"* * * The stigma of a criminal conviction surpasses in effect and implications mere civil liability. Common sense dictates that a finding of guilt in a criminal case in which proof beyond reasonable doubt is necessary, should not be nullified in a subsequent civil action requiring only preponderance of evidence to support a judgment, unless those who support the contrary rule should also hold that an absolution in a civil case will operate to automatically set aside the verdict against the defendant in the criminal case. It is anomalous, to say the least, to suppose that the driver, excelling 'Dr. Jekyll and Mr. Hyde', could be guilty of reckless negligence in so far as his obligation to pay indemnity is concerned, and at the same time could be free from any blame when said indemnity is sought to be collected from his employer, although the right to the indemnity arose from and was based on one and the same act of the driver.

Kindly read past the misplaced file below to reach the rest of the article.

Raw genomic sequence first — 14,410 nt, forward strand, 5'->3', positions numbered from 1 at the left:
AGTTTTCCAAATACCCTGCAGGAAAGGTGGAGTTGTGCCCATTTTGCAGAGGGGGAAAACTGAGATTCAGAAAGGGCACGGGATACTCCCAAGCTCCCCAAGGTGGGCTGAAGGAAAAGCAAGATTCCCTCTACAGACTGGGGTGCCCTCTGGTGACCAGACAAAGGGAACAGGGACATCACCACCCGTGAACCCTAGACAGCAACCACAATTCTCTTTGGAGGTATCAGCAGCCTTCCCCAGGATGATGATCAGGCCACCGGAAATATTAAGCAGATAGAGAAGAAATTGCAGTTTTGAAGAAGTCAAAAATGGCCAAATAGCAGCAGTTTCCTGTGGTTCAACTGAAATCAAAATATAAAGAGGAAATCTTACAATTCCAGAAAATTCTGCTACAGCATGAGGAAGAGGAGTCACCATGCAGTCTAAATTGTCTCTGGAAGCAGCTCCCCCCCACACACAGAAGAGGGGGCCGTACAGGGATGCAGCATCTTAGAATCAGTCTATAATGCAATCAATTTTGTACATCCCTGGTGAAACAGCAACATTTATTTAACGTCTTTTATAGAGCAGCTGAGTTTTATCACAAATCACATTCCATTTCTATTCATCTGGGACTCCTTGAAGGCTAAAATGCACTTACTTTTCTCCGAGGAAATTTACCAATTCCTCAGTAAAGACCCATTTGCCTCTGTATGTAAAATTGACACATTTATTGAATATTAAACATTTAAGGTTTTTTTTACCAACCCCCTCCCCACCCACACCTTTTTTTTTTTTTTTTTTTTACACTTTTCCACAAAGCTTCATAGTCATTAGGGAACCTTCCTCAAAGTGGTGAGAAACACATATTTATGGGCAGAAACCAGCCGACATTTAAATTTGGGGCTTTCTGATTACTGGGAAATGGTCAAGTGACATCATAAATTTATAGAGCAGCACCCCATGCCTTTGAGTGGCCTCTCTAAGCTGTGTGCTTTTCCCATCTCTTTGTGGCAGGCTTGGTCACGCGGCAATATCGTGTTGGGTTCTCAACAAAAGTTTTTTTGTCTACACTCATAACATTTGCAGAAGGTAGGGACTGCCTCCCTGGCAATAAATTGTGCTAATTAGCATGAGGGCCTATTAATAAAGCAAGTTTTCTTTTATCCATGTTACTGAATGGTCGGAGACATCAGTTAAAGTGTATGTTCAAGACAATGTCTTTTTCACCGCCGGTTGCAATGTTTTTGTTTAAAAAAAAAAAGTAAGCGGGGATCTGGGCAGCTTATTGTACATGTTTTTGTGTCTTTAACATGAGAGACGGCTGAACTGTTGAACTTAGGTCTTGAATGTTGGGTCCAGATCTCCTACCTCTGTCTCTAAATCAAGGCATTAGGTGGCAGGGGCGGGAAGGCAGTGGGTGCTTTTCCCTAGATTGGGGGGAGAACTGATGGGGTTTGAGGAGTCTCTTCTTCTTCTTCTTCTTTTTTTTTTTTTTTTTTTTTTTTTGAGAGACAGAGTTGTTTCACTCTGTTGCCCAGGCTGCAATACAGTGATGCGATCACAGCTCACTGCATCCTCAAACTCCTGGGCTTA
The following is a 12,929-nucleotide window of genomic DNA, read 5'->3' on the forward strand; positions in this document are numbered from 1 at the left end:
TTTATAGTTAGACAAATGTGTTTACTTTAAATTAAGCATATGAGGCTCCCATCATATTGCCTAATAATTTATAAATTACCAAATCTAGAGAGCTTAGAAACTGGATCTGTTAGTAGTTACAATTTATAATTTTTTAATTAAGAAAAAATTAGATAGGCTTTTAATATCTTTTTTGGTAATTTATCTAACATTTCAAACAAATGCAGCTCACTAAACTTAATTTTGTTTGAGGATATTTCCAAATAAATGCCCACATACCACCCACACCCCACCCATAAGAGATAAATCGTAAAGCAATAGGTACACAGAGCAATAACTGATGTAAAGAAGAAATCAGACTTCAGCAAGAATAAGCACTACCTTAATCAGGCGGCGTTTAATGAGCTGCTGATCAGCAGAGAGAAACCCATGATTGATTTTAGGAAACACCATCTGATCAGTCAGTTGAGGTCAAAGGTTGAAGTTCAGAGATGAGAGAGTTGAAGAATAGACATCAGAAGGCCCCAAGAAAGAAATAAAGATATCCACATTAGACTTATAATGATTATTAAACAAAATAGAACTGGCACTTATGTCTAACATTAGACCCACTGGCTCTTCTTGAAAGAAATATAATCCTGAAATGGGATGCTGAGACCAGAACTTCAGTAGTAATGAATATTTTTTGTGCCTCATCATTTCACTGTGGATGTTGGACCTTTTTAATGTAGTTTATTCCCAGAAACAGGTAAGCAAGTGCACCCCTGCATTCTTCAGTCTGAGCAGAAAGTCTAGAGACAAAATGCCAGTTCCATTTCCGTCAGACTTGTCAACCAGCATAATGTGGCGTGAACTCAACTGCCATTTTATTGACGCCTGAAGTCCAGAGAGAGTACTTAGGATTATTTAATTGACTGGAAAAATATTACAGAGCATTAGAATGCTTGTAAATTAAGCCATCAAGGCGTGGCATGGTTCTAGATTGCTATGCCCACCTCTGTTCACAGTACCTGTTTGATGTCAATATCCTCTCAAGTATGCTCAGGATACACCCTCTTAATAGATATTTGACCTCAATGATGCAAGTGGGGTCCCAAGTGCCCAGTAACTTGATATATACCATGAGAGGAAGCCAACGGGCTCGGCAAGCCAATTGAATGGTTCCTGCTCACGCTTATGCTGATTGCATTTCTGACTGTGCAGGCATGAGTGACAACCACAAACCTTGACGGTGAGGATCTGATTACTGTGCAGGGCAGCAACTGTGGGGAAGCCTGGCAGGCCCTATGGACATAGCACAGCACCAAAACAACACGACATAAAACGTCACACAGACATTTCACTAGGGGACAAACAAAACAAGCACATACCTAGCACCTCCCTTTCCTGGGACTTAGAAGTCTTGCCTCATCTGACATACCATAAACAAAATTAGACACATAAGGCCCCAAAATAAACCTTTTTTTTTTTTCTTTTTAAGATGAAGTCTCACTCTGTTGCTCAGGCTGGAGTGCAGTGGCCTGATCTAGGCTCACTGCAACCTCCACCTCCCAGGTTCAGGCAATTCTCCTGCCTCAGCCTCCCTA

"The employer cannot be said to have been deprived of his day in court, because the situation before us is not one wherein the employer is sued for a primary liability under article 1903 of the Civil Code, but one in which enforcement is sought of a subsidiary civil liability incident to and dependent upon his driver's criminal negligence which is a proper issue to be tried and decided only in a criminal action. In other words, the employer becomes ipso facto subsidiarily liable upon his driver's conviction and upon proof of the latter's insolvency, in the same way that acquittal wipes out not only the employee's primary civil liability but also his employer's subsidiary liability for such criminal negligence. (Almeida et al. vs. Abaroa, 8 Phil., 178, affirmed in 218 U.S. 476, 54 Law ed., 1116; Wise & Co. vs. Larion, 45 Phil. 314, 320; Francisco vs. Onrubia, 46 Phil., 327; Province of Ilocos Sur vs. Tolentino, G. R. No. 34186, 56 Phil. 829; Moran, Comments on the Rules of Court, Vol. II, p. 403)

 

"It is high time that the employer exercised the greatest care in selecting his employees, taking real and deep interest in their welfare; intervening in any criminal action brought against them by reason of or as a result of the performance of their duties, if only in the way of giving them the benefit of counsel; and consequently doing away with the practice of leaving them to their fates. If these be done, the American rule requiring notice on the part of the employer shall have been satisfied." (At pp. 3-4)